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PLoS Negl Trop Dis. 2009 Jul 7;3(7):e474. doi: 10.1371/journal.pntd.0000474.

Improving the cost-effectiveness of artificial visual baits for controlling the tsetse fly Glossina fuscipes fuscipes.

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  • 1Vector Group, Liverpool School of Tropical Medicine, Liverpool, United Kingdom.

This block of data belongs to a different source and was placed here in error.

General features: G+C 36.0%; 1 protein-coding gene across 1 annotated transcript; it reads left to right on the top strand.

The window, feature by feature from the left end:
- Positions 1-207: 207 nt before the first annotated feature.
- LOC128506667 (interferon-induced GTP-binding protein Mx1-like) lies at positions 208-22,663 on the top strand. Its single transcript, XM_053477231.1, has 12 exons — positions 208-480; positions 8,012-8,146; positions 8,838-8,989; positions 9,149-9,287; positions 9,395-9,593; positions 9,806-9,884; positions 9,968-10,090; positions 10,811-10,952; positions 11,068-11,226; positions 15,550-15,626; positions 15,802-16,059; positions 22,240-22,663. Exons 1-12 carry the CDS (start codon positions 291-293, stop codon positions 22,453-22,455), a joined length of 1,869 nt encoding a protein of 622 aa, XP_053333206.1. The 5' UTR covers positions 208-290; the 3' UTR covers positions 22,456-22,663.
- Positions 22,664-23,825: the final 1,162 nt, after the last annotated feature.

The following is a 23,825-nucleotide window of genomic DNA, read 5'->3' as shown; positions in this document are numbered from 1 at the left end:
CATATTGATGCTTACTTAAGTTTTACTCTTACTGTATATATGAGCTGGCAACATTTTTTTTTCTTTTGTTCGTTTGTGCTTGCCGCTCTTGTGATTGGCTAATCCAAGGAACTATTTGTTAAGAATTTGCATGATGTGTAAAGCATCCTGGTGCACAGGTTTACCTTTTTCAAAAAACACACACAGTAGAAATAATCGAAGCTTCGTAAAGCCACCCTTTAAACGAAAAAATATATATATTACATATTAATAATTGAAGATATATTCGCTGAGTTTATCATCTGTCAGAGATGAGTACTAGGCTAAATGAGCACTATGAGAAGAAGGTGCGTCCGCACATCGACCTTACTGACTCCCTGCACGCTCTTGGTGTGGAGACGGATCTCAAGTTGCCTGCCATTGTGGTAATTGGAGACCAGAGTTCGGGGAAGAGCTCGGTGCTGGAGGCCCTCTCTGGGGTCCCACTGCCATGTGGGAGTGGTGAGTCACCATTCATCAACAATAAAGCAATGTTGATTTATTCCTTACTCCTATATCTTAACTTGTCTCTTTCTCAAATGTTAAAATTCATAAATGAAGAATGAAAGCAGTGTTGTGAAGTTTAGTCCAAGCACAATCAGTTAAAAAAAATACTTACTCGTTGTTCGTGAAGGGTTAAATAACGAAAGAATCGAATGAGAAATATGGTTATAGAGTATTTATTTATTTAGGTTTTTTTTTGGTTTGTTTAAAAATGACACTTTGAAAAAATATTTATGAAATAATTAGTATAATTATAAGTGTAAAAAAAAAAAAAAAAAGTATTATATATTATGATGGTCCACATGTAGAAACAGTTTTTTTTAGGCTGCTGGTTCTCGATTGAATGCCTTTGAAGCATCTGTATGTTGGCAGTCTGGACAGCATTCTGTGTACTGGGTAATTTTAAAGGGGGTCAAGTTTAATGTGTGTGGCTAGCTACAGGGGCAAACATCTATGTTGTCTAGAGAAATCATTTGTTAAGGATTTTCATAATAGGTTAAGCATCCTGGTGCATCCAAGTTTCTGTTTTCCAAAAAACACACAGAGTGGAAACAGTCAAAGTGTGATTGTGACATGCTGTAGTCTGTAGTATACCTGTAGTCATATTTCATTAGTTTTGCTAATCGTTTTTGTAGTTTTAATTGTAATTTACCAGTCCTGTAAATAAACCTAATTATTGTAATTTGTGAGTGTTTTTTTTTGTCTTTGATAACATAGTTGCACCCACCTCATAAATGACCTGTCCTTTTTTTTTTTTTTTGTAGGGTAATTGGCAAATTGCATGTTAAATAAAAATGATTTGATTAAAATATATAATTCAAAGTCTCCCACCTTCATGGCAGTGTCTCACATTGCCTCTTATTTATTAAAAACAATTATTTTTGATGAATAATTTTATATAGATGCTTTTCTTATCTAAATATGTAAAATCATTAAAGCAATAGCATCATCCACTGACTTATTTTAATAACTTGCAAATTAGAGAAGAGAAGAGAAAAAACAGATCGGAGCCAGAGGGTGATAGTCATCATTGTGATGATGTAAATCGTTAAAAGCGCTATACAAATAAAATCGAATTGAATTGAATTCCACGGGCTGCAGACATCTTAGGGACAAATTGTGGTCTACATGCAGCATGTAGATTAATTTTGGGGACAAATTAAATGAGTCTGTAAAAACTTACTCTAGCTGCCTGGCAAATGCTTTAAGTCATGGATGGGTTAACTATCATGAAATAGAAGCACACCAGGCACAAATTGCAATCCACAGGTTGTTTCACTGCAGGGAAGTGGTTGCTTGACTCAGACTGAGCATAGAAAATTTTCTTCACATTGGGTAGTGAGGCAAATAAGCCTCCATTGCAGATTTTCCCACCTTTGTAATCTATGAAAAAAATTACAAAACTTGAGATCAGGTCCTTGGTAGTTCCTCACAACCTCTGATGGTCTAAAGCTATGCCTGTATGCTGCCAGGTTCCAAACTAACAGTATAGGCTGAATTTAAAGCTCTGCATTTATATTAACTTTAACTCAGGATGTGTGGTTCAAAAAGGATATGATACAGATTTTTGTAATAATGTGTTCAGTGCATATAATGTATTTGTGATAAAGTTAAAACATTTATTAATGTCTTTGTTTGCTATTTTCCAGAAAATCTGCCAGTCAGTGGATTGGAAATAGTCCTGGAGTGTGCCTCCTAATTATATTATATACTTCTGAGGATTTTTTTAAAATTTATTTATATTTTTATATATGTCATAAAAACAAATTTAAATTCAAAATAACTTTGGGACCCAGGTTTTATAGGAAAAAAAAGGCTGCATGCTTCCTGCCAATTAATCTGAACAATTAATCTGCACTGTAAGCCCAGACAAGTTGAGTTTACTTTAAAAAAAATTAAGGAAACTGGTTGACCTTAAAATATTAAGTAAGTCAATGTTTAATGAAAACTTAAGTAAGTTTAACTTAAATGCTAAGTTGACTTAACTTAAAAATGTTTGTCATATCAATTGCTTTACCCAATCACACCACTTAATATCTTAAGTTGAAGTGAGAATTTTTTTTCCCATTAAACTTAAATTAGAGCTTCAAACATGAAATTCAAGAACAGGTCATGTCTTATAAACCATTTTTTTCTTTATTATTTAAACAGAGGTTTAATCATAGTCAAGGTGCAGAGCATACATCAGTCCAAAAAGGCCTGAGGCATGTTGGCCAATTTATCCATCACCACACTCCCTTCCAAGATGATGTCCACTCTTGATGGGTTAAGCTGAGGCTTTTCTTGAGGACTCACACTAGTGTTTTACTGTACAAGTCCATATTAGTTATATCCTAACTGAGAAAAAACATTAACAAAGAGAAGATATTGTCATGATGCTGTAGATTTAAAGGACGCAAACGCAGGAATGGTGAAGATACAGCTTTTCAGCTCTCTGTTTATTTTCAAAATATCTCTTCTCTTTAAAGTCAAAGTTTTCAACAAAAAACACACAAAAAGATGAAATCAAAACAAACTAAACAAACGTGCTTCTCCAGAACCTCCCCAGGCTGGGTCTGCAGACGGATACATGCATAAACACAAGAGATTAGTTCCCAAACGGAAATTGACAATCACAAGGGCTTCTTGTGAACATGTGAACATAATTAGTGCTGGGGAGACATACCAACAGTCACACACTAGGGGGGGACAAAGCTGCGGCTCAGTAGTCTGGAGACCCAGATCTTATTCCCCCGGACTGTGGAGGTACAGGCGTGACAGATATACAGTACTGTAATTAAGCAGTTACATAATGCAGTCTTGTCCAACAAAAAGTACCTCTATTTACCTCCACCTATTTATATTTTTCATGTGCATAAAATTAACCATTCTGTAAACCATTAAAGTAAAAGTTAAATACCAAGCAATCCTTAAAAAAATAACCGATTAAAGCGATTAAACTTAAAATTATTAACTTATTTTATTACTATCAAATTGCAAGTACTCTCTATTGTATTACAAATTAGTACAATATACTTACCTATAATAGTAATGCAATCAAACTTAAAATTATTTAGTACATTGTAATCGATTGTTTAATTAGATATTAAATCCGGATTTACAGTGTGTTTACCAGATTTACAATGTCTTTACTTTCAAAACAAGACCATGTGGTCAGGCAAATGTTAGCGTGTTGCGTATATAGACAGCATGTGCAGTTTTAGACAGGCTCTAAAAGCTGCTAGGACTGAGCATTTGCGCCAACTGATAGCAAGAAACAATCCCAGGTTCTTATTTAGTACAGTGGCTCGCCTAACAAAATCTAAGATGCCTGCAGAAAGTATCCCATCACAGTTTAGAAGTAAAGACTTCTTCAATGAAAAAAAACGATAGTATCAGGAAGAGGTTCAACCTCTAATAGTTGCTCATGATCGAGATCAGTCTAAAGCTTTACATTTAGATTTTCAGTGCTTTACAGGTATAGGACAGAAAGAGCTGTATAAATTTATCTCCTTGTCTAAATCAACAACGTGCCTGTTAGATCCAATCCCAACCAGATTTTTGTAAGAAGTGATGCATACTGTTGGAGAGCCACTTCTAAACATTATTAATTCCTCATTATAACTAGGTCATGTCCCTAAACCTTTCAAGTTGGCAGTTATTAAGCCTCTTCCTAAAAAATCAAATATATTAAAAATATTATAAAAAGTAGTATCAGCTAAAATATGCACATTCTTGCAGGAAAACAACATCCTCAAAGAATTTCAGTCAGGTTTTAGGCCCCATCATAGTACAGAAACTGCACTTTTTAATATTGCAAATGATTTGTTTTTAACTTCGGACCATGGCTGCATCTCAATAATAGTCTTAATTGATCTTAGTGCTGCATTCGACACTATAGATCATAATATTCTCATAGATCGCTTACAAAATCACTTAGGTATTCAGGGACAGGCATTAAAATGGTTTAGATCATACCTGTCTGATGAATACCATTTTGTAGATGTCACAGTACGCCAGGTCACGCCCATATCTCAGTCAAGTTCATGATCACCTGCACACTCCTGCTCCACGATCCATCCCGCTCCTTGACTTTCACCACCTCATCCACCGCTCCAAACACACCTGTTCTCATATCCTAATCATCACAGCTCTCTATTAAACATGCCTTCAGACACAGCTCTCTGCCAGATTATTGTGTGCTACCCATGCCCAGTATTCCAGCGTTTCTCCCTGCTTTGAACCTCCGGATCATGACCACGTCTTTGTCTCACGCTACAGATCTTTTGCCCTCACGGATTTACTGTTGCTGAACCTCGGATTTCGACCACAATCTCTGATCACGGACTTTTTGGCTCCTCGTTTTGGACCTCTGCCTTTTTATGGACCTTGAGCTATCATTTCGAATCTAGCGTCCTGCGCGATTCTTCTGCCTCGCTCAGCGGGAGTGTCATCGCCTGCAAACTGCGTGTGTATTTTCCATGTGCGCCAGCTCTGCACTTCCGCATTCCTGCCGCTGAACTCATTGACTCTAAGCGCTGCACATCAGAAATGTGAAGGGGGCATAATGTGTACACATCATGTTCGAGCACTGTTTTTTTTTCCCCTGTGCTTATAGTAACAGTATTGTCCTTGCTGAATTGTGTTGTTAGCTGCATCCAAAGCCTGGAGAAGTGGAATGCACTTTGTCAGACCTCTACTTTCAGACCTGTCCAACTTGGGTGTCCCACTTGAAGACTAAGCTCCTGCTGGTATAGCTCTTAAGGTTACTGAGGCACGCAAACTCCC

Tsetse flies, which transmit sleeping sickness to humans and nagana to cattle, are commonly controlled by stationary artificial baits consisting of traps or insecticide-treated screens known as targets. In Kenya the use of electrocuting sampling devices showed that the numbers of Glossina fuscipes fuscipes (Newstead) visiting a biconical trap were nearly double those visiting a black target of 100 cm x 100 cm. However, only 40% of the males and 21% of the females entered the trap, whereas 71% and 34%, respectively, alighted on the target. The greater number visiting the trap appeared to be due to its being largely blue, rather than being three-dimensional or raised above the ground. Through a series of variations of target design we show that a blue-and-black panel of cloth (0.06 m(2)) flanked by a panel (0.06 m(2)) of fine black netting, placed at ground level, would be about ten times more cost-effective than traps or large targets in control campaigns. This finding has important implications for controlling all subspecies of G. fuscipes, which are currently responsible for more than 90% of sleeping sickness cases.

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